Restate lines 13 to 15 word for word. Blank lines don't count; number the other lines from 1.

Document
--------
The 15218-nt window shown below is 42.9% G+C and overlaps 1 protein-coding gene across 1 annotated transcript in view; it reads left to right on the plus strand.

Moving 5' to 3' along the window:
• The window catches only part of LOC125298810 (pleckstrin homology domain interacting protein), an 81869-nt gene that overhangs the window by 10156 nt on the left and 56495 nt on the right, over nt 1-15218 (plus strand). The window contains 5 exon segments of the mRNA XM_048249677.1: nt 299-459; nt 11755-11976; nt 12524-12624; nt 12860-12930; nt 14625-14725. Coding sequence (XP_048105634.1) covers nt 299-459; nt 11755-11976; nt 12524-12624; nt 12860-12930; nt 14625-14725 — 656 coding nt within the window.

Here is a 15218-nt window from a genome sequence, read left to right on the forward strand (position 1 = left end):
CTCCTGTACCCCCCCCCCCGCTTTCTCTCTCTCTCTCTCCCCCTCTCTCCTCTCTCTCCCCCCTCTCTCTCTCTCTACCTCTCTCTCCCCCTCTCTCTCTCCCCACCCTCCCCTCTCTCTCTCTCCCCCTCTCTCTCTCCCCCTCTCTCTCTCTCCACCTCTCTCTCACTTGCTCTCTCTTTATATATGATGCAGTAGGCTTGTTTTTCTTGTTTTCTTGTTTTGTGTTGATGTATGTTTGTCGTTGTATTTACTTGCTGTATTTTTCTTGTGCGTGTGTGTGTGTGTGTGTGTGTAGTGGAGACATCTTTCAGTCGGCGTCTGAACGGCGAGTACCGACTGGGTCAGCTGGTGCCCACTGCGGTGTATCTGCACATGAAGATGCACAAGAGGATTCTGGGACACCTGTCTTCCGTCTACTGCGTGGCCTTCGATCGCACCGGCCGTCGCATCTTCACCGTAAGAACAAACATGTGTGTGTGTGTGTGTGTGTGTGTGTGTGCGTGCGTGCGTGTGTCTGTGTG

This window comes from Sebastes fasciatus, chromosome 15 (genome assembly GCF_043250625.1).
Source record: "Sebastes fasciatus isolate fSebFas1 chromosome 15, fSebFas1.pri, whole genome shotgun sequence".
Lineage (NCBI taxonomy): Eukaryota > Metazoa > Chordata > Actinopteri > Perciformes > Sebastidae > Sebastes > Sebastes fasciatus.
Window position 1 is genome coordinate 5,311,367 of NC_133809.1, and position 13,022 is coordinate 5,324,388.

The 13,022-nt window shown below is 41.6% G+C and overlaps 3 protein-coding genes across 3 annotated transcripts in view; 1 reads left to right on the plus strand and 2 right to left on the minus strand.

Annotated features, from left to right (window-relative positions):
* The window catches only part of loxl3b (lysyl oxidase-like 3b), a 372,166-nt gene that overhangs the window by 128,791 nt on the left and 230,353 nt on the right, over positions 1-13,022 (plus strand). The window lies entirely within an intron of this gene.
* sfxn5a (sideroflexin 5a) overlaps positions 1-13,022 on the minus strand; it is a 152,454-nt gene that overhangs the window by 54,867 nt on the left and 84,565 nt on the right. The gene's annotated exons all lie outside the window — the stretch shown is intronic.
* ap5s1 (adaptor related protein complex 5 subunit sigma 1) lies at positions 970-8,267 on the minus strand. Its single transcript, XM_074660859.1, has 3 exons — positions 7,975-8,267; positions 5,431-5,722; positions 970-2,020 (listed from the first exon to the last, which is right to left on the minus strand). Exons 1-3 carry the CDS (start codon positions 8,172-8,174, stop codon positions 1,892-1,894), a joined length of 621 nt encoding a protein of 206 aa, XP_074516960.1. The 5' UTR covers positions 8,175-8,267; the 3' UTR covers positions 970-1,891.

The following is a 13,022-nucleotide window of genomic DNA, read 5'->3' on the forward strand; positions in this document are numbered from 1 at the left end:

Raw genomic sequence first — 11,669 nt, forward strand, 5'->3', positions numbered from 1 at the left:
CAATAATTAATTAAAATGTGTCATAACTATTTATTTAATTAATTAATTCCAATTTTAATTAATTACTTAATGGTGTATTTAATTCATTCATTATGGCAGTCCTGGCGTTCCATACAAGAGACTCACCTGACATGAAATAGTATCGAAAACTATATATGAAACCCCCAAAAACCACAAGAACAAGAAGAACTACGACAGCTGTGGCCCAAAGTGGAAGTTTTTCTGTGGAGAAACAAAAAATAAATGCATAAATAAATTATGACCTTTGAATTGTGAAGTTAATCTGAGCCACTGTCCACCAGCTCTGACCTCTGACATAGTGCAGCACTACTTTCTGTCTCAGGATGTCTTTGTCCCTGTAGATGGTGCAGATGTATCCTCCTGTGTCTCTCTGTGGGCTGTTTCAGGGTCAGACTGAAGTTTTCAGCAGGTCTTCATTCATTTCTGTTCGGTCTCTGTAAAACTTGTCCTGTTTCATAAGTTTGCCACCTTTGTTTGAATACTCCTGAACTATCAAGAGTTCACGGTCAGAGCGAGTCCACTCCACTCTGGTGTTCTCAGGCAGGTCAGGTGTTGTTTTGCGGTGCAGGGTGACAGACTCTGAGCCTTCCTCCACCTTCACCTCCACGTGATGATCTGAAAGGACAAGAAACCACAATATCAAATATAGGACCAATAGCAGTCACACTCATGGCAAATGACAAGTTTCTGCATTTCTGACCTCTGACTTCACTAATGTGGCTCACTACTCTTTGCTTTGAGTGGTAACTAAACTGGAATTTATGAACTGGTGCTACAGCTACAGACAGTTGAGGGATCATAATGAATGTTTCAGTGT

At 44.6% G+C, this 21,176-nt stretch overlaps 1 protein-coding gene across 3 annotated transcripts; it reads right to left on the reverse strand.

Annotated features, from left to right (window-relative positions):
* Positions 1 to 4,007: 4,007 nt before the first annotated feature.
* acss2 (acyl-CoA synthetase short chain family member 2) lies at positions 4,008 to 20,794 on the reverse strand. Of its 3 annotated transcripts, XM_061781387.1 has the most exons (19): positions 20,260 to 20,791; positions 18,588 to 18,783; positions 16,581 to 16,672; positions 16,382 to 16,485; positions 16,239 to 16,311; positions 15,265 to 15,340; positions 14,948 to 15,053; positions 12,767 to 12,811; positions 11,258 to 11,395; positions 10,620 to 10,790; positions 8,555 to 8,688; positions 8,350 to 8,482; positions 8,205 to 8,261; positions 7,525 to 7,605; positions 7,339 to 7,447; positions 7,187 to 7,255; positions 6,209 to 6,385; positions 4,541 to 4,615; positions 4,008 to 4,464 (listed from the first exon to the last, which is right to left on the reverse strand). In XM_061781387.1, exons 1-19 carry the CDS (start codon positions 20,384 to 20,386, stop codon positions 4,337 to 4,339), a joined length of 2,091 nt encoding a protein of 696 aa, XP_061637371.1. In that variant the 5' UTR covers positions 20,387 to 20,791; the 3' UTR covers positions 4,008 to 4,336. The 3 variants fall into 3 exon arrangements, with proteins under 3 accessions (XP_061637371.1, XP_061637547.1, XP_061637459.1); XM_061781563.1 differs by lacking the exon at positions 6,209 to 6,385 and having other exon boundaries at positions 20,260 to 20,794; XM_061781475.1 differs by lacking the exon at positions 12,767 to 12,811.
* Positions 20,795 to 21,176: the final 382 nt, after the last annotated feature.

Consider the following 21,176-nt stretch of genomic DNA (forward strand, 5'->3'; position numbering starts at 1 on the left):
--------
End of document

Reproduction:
* sfxn5a (sideroflexin 5a) overlaps positions 1-13,022 on the minus strand; it is a 152,454-nt gene that overhangs the window by 54,867 nt on the left and 84,565 nt on the right. The gene's annotated exons all lie outside the window — the stretch shown is intronic.
* ap5s1 (adaptor related protein complex 5 subunit sigma 1) lies at positions 970-8,267 on the minus strand. Its single transcript, XM_074660859.1, has 3 exons — positions 7,975-8,267; positions 5,431-5,722; positions 970-2,020 (listed from the first exon to the last, which is right to left on the minus strand). Exons 1-3 carry the CDS (start codon positions 8,172-8,174, stop codon positions 1,892-1,894), a joined length of 621 nt encoding a protein of 206 aa, XP_074516960.1. The 5' UTR covers positions 8,175-8,267; the 3' UTR covers positions 970-1,891.

The following is a 13,022-nucleotide window of genomic DNA, read 5'->3' on the forward strand; positions in this document are numbered from 1 at the left end: